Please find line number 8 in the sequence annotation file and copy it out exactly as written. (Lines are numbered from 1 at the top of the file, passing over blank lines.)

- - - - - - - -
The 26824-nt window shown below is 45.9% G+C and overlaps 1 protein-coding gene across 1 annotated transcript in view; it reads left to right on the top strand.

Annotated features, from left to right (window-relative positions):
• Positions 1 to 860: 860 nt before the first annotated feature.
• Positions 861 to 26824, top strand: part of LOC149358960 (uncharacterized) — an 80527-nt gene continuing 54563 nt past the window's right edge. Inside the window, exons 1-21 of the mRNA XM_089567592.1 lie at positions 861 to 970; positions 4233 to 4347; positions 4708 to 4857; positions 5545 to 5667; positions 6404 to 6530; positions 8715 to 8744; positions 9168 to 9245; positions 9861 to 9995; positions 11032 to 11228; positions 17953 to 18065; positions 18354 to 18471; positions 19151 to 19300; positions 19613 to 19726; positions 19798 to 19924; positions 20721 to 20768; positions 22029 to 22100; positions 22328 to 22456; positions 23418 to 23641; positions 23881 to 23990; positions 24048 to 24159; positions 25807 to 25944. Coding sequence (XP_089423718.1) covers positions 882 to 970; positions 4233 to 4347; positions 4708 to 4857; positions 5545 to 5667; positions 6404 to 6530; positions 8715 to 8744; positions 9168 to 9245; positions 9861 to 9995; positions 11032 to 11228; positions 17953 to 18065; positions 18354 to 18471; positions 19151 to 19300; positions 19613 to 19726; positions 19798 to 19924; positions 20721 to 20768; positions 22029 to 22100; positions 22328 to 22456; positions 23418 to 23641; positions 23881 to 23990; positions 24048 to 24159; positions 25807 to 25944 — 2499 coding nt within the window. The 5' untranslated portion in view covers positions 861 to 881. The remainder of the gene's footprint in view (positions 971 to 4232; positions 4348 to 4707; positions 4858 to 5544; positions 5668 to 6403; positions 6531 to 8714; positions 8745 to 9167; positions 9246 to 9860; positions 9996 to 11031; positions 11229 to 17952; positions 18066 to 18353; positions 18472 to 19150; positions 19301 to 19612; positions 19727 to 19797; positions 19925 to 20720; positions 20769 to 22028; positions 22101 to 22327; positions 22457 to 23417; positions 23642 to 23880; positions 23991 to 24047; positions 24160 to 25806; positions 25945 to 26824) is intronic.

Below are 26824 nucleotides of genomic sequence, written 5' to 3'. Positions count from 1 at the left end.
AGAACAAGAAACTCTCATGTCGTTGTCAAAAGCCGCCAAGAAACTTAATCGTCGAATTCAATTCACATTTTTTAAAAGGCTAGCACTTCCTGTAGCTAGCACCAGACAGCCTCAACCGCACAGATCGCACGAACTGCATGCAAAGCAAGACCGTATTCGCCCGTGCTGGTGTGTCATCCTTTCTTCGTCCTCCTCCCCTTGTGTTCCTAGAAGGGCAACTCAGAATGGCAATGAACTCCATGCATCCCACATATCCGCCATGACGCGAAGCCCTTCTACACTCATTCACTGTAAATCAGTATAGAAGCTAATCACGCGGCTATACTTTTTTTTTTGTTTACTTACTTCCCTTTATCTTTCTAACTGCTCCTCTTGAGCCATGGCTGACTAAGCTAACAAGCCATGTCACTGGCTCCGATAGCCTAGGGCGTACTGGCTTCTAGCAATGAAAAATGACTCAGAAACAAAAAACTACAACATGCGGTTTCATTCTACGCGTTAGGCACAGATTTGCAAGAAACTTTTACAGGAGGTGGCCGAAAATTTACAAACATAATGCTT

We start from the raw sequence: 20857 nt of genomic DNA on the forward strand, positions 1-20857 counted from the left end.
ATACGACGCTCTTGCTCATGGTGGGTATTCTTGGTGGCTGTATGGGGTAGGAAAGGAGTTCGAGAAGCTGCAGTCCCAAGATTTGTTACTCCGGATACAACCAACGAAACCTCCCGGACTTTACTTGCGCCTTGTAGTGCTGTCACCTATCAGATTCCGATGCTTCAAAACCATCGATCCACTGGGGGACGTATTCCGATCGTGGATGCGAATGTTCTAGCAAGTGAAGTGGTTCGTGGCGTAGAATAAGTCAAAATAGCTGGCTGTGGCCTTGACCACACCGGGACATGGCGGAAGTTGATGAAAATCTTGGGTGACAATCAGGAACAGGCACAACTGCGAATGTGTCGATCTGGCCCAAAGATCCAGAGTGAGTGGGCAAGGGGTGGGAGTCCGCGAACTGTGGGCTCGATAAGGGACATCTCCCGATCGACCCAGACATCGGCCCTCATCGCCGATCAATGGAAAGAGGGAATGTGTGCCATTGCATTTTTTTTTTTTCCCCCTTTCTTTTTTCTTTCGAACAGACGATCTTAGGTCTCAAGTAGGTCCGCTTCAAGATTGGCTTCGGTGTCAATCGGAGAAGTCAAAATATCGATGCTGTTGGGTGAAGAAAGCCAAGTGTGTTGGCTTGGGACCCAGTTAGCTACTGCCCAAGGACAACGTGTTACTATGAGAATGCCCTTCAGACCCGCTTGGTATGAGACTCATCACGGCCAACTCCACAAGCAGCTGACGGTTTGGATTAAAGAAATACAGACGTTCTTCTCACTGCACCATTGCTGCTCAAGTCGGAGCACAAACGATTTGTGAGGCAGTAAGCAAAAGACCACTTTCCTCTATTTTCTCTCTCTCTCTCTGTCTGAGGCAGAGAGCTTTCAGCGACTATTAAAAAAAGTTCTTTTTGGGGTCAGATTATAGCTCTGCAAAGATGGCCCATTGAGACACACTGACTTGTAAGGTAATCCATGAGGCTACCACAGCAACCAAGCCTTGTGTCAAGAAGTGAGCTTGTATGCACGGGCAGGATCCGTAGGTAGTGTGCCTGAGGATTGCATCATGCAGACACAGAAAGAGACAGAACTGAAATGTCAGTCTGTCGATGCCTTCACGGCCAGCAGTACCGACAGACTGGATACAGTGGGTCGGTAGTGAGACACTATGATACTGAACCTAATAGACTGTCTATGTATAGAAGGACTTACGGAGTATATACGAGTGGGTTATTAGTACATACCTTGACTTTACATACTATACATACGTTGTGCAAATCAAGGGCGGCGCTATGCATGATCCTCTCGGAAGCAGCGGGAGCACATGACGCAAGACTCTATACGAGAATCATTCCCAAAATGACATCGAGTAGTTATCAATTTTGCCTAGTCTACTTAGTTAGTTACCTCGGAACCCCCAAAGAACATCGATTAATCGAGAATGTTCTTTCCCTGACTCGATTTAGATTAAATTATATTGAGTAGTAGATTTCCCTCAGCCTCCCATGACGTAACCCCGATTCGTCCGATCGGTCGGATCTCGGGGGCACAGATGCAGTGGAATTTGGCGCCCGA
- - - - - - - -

ATACGACGCTCTTGCTCATGGTGGGTATTCTTGGTGGCTGTATGGGGTAGGAAAGGAGTTCGAGAAGCTGCAGTCCCAAGATTTGTTACTCCGGATACAACCAACGAAACCTCCCGGACTTTACTTGCGCCTTGTAGTGCTGTCACCTATCAGATTCCGATGCTTCAAAACCATCGATCCACTGGGGGACGTATTCCGATCGTGGATGCGAATGTTCTAGCAAGTGAAGTGGTTCGTGGCGTAGAATAAGTCAAAATAGCTGGCTGTGGCCTTGACCACACCGGGACATGGCGGAAGTTGATGAAAATCTTGGGTGACAATCAGGAACAGGCACAACTGCGAATGTGTCGATCTGGCCCAAAGATCCAGAGTGAGTGGGCAAGGGGTGGGAGTCCGCGAACTGTGGGCTCGATAAGGGACATCTCCCGATCGACCCAGACATCGGCCCTCATCGCCGATCAATGGAAAGAGGGAATGTGTGCCATTGCATTTTTTTTTTTTCCCCCTTTCTTTTTTCTTTCGAACAGACGATCTTAGGTCTCAAGTAGGTCCGCTTCAAGATTGGCTTCGGTGTCAATCGGAGAAGTCAAAATATCGATGCTGTTGGGTGAAGAAAGCCAAGTGTGTTGGCTTGGGACCCAGTTAGCTACTGCCCAAGGACAACGTGTTACTATGAGAATGCCCTTCAGACCCGCTTGGTATGAGACTCATCACGGCCAACTCCACAAGCAGCTGACGGTTTGGATTAAAGAAATACAGACGTTCTTCTCACTGCACCATTGCTGCTCAAGTCGGAGCACAAACGATTTGTGAGGCAGTAAGCAAAAGACCACTTTCCTCTATTTTCTCTCTCTCTCTCTGTCTGAGGCAGAGAGCTTTCAGCGACTATTAAAAAAAGTTCTTTTTGGGGTCAGATTATAGCTCTGCAAAGATGGCCCATTGAGACACACTGACTTGTAAGGTAATCCATGAGGCTACCACAGCAACCAAGCCTTGTGTCAAGAAGTGAGCTTGTATGCACGGGCAGGATCCGTAGGTAGTGTGCCTGAGGATTGCATCATGCAGACACAGAAAGAGACAGAACTGAAATGTCAGTCTGTCGATGCCTTCACGGCCAGCAGTACCGACAGACTGGATACAGTGGGTCGGTAGTGAGACACTATGATACTGAACCTAATAGACTGTCTATGTATAGAAGGACTTACGGAGTATATACGAGTGGGTTATTAGTACATACCTTGACTTTACATACTATACATACGTTGTGCAAATCAAGGGCGGCGCTATGCATGATCCTCTCGGAAGCAGCGGGAGCACATGACGCAAGACTCTATACGAGAATCATTCCCAAAATGACATCGAGTAGTTATCAATTTTGCCTAGTCTACTTAGTTAGTTACCTCGGAACCCCCAAAGAACATCGATTAATCGAGAATGTTCTTTCCCTGACTCGATTTAGATTAAATTATATTGAGTAGTAGATTTCCCTCAGCCTCCCATGACGTAACCCCGATTCGTCCGATCGGTCGGATCTCGGGGGCACAGATGCAGTGGAATTTGGCGCCCGA